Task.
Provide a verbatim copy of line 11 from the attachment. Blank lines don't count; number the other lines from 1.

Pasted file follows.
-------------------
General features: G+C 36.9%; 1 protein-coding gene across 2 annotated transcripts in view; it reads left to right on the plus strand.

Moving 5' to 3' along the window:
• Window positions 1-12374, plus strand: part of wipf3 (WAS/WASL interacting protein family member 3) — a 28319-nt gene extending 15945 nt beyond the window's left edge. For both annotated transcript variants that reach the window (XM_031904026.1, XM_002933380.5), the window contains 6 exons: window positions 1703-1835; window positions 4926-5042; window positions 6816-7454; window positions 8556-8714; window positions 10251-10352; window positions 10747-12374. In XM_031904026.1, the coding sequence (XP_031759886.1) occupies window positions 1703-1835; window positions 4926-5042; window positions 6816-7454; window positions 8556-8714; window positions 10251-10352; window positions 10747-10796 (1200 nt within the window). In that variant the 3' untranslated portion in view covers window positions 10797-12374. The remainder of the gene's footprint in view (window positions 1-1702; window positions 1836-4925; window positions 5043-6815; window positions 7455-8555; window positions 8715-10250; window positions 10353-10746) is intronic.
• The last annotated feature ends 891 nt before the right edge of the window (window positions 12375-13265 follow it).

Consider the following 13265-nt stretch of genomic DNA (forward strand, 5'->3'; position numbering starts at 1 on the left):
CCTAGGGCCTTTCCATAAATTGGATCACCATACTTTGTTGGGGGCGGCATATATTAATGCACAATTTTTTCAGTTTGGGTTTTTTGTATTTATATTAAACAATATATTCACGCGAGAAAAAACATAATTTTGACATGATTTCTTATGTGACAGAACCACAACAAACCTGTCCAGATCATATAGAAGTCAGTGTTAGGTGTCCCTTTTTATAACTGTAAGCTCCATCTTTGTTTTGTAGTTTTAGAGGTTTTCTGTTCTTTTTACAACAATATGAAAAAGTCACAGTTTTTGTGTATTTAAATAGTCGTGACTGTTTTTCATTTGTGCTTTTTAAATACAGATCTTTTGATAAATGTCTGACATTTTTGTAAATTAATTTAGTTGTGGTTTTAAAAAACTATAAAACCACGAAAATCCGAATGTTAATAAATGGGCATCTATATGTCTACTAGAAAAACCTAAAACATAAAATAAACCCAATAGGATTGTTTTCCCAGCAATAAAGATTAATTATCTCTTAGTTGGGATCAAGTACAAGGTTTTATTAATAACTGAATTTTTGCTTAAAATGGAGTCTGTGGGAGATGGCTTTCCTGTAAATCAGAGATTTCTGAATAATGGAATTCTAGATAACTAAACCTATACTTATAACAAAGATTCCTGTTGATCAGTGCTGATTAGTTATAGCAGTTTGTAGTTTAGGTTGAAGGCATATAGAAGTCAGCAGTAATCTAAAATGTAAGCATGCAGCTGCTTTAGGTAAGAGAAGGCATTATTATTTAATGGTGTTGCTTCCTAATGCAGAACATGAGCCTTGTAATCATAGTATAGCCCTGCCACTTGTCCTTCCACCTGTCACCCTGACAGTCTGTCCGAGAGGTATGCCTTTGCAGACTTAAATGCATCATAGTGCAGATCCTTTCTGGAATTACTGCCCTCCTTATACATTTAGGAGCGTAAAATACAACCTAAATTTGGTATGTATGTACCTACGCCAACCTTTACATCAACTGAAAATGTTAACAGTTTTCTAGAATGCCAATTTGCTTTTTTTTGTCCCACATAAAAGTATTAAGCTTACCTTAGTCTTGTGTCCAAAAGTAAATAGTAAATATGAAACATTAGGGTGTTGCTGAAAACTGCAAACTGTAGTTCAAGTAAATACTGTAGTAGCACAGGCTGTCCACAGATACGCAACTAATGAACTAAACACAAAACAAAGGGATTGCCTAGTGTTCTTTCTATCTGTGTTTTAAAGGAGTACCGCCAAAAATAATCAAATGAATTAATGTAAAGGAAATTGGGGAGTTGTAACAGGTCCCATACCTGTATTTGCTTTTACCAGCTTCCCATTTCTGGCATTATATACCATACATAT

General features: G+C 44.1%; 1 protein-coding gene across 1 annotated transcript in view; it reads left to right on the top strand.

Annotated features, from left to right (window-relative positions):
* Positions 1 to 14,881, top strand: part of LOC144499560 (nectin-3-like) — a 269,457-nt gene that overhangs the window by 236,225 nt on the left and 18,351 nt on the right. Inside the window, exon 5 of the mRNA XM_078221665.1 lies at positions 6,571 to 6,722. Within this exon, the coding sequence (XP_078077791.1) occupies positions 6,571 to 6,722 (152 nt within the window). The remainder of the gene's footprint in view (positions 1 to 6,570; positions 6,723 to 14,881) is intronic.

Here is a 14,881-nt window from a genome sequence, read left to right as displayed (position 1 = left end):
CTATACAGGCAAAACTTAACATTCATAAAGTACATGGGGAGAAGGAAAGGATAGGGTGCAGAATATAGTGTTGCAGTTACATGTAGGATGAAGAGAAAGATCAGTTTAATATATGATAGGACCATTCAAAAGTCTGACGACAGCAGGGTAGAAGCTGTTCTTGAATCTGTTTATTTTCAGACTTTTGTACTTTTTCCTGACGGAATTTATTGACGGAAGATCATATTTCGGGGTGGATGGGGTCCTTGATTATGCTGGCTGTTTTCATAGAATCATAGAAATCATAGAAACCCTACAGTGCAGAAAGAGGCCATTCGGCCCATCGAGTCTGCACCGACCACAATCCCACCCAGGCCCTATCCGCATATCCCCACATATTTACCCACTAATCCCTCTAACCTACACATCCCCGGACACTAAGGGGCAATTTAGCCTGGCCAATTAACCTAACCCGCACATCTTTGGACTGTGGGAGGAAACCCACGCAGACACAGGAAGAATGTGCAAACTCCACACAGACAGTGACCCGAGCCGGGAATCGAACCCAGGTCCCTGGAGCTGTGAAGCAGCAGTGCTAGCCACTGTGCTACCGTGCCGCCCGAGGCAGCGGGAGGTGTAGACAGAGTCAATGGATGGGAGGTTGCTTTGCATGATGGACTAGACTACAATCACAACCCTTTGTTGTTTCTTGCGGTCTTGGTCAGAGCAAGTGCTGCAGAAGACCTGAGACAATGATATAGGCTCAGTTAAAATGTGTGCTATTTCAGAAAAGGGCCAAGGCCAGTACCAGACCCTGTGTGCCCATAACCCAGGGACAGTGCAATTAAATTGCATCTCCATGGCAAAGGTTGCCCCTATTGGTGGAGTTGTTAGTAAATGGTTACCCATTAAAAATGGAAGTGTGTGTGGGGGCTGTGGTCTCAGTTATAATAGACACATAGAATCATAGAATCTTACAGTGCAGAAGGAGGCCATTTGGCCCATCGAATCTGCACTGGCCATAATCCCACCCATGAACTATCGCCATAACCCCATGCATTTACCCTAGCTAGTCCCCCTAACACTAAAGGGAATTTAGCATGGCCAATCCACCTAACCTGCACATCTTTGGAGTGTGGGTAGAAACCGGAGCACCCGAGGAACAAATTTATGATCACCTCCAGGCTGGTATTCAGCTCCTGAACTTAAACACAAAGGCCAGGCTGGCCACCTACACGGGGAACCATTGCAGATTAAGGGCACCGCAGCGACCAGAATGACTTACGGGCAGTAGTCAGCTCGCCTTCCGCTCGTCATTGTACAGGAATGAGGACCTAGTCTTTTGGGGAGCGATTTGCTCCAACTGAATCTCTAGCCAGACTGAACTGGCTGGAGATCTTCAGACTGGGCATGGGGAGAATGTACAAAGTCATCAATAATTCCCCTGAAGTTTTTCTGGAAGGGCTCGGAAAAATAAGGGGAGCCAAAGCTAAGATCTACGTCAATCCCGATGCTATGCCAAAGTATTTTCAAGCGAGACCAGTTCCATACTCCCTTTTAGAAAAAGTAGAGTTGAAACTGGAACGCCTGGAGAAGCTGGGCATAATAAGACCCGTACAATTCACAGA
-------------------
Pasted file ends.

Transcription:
CTATACAGGCAAAACTTAACATTCATAAAGTACATGGGGAGAAGGAAAGGATAGGGTGCAGAATATAGTGTTGCAGTTACATGTAGGATGAAGAGAAAGATCAGTTTAATATATGATAGGACCATTCAAAAGTCTGACGACAGCAGGGTAGAAGCTGTTCTTGAATCTGTTTATTTTCAGACTTTTGTACTTTTTCCTGACGGAATTTATTGACGGAAGATCATATTTCGGGGTGGATGGGGTCCTTGATTATGCTGGCTGTTTTCATAGAATCATAGAAATCATAGAAACCCTACAGTGCAGAAAGAGGCCATTCGGCCCATCGAGTCTGCACCGACCACAATCCCACCCAGGCCCTATCCGCATATCCCCACATATTTACCCACTAATCCCTCTAACCTACACATCCCCGGACACTAAGGGGCAATTTAGCCTGGCCAATTAACCTAACCCGCACATCTTTGGACTGTGGGAGGAAACCCACGCAGACACAGGAAGAATGTGCAAACTCCACACAGACAGTGACCCGAGCCGGGAATCGAACCCAGGTCCCTGGAGCTGTGAAGCAGCAGTGCTAGCCACTGTGCTACCGTGCCGCCCGAGGCAGCGGGAGGTGTAGACAGAGTCAATGGATGGGAGGTTGCTTTGCATGATGGACTAGACTACAATCACAACCCTTTGTTGTTTCTTGCGGTCTTGGTCAGAGCAAGTGCTGCAGAAGACCTGAGACAATGATATAGGCTCAGTTAAAATGTGTGCTATTTCAGAAAAGGGCCAAGGCCAGTACCAGACCCTGTGTGCCCATAACCCAGGGACAGTGCAATTAAATTGCATCTCCATGGCAAAGGTTGCCCCTATTGGTGGAGTTGTTAGTAAATGGTTACCCATTAAAAATGGAAGTGTGTGTGGGGGCTGTGGTCTCAGTTATAATAGACACATAGAATCATAGAATCTTACAGTGCAGAAGGAGGCCATTTGGCCCATCGAATCTGCACTGGCCATAATCCCACCCATGAACTATCGCCATAACCCCATGCATTTACCCTAGCTAGTCCCCCTAACACTAAAGGGAATTTAGCATGGCCAATCCACCTAACCTGCACATCTTTGGAGTGTGGGTAGAAACCGGAGCACCCGAGGAACAAATTTATGATCACCTCCAGGCTGGTATTCAGCTCCTGAACTTAAACACAAAGGCCAGGCTGGCCACCTACACGGGGAACCATTGCAGATTAAGGGCACCGCAGCGACCAGAATGACTTACGGGCAGTAGTCAGCTCGCCTTCCGCTCGTCATTGTACAGGAATGAGGACCTAGTCTTTTGGGGAGCGATTTGCTCCAACTGAATCTCTAGCCAGACTGAACTGGCTGGAGATCTTCAGACTGGGCATGGGGAGAATGTACAAAGTCATCAATAATTCCCCTGAAGTTTTTCTGGAAGGGCTCGGAAAAATAAGGGGAGCCAAAGCTAAGATCTACGTCAATCCCGATGCTATGCCAAAGTATTTTCAAGCGAGACCAGTTCCATACTCCCTTTTAGAAAAAGTAGAGTTGAAACTGGAACGCCTGGAGAAGCTGGGCATAATAAGACCCGTACAATTCACAGA